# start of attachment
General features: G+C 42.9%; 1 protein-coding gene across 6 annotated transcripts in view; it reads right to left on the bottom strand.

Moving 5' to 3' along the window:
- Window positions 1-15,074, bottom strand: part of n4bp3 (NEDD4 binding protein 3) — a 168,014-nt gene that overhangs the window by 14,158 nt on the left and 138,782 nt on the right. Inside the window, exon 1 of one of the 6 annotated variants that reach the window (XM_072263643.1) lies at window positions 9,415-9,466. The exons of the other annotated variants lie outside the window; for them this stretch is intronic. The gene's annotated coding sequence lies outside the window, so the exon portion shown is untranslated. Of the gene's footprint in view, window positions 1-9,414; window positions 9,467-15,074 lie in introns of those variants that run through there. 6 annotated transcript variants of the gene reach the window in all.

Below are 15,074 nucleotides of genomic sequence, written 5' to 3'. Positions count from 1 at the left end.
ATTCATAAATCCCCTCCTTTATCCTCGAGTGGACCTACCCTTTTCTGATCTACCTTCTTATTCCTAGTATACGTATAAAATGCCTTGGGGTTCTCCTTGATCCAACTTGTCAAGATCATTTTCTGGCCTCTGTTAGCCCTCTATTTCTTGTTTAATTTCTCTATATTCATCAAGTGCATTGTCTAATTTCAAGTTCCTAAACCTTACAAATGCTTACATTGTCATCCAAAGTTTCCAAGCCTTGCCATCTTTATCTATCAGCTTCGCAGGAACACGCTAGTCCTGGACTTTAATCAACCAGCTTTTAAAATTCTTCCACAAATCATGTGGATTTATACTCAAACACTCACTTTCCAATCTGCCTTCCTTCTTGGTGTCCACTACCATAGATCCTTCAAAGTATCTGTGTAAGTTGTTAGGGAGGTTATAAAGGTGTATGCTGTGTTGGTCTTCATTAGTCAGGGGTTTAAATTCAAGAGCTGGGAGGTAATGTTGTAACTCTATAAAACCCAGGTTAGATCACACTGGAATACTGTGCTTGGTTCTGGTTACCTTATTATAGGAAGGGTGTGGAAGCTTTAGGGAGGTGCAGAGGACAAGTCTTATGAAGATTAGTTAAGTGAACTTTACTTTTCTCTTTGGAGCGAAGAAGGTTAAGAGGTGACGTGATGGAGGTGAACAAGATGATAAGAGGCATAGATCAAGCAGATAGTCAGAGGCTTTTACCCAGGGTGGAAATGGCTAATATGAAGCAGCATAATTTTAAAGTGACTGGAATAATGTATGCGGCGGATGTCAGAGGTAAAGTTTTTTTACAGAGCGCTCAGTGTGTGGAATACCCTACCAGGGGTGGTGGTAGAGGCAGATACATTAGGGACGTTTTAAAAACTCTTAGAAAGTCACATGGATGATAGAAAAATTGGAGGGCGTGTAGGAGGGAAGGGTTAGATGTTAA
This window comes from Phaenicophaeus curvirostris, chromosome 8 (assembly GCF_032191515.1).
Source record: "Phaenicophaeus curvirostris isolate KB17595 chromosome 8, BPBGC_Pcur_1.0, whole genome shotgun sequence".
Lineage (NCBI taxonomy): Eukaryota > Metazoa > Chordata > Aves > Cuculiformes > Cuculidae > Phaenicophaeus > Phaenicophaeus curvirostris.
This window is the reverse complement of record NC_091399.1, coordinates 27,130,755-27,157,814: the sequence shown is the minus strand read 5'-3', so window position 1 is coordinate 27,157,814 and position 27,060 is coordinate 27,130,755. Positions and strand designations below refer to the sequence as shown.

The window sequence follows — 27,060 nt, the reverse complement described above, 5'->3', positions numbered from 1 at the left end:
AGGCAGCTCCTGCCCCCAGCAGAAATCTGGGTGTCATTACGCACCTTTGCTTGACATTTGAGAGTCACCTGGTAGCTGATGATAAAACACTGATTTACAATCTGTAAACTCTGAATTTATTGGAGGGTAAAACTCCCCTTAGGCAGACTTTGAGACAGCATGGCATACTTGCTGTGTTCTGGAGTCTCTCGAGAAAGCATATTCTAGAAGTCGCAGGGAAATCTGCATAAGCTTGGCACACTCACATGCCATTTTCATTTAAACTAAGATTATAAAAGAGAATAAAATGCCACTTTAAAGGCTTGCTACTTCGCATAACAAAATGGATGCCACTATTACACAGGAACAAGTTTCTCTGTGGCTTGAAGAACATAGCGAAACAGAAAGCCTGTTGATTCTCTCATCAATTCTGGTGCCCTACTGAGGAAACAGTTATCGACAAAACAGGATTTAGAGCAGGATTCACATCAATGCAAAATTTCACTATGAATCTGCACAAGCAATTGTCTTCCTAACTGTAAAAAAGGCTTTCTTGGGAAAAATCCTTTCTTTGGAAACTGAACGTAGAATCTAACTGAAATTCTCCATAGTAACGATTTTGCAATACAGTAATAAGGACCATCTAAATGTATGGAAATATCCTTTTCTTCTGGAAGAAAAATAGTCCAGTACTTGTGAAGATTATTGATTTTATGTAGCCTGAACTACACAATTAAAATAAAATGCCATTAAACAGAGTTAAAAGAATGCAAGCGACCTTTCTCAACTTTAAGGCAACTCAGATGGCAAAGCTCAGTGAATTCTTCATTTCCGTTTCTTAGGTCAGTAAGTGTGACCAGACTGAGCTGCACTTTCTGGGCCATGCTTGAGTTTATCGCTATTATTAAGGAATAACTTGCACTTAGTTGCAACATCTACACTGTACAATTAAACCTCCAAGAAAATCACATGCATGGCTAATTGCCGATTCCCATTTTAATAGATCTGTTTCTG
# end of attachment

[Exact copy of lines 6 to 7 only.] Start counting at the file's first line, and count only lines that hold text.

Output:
This window comes from Phaenicophaeus curvirostris, chromosome 8 (assembly GCF_032191515.1).
Source record: "Phaenicophaeus curvirostris isolate KB17595 chromosome 8, BPBGC_Pcur_1.0, whole genome shotgun sequence".